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Cora

Γελᾷ δ' ὁ μωρός, κἄν τι μὴ γέλοιον ᾖ -> The fool laughs even when there's nothing to laugh at
Menander

English > Greek (Woodhouse)

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Κόρη, ἡ; see Persephone, or say, daughter of Demeter.

Latin > English (Lewis & Short)

Cŏra: ae, f., = Κόρα,
I an ancient town of Latium, in the territory of the Volsci, now the village Cori, in the Campagna di Roma, Liv. 2, 16, 8; 2, 22, 2; Verg. A. 6, 775; Luc. 7, 392.—Cŏrāni, its inhabitants, Plin. 3, 5, 9, § 63.—Hence,
II Cŏrānus, a, um, adj., of Cora: ager, Liv. 8, 19, 5: lapis, Isid. Orig. 16, 4, 31.—Hence, Cŏrăcēsĭ-um, i, n., a town on the borders of Cilicia and Pamphylia, Liv. 33, 20, 4 and 5; Plin. 5, 27, 22, § 93; in the neighborhood of it is Mons Coracesius, Plin. 5, 27, 27, § 99.

Latin > English (Lewis & Short)

Cŏra: ae, f., = Κόρη,
I a name of Proserpine, Inscr. Orell. 2361; cf. Serv. ad Verg. A. 3, 117.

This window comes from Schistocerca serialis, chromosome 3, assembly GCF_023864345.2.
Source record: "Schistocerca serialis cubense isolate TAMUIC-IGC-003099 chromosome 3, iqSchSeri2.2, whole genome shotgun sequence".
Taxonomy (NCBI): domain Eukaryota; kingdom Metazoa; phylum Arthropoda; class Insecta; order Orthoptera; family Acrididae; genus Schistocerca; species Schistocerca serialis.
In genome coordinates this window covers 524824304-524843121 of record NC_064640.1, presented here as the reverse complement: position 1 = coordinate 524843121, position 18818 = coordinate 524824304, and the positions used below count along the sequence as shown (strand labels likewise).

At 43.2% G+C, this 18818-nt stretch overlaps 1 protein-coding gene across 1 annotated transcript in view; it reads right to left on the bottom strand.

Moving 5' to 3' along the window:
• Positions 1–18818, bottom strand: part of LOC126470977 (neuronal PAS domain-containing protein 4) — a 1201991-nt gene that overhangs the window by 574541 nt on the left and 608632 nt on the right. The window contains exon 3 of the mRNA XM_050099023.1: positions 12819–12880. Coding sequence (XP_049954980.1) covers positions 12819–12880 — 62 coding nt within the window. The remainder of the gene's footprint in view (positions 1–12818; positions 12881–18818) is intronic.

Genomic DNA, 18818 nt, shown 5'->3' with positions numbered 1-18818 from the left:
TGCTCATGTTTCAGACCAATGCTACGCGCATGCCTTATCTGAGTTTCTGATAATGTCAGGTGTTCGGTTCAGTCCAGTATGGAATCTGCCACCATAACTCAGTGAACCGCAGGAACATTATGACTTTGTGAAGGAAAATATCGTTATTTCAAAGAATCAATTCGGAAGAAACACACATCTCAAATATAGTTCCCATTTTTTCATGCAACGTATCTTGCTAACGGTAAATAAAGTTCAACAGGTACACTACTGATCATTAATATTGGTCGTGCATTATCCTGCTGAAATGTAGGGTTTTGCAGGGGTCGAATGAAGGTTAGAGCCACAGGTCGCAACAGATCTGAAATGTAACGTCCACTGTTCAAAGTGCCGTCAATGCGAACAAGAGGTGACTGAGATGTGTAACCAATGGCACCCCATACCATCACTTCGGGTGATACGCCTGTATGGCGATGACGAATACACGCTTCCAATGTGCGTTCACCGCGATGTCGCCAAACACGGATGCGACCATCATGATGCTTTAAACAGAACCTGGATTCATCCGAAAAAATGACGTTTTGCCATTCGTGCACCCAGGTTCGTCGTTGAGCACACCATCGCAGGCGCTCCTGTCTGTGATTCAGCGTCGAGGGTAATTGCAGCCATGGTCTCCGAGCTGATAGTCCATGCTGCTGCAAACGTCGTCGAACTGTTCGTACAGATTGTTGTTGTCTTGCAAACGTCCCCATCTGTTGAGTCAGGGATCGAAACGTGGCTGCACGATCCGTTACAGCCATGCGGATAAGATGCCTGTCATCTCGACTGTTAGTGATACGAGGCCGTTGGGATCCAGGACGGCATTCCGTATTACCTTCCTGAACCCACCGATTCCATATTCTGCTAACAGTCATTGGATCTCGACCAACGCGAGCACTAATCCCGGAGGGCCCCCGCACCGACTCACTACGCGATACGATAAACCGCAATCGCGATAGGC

Latin > French (Gaffiot)

(2) Cŏra, æ, f. (Κόρη), la Jeune Fille [surnom de Proserpine] : CIL 6, 1780.
(3) Cŏra,¹³ æ, f., ville du Latium : Liv. 2, 16, 8 || -ānus, a, um, de Cora : Liv. 8, 19, 5 || -ānī, ōrum, m., les habitants de Cora : Plin. 3, 63.

Latin > German (Georges)

(2) Cora2, ae, f. (Κόρα), eine alte Stadt in Latium, im Gebiete der Volsker, j. Core od. Cori, Liv. 2, 16, 8. Verg. Aen. 6, 775: Cora rustica, Symm. ep. 1, 8. – Dav. Corānus, a, um, aus od. zu Kora, koranisch, populus, Cato fr.: ager, Liv.: lapis, Isid. – Plur. subst., Corānī, ōrum, m., die Einw. von Kora, die Koraner, Plin. 3, 63.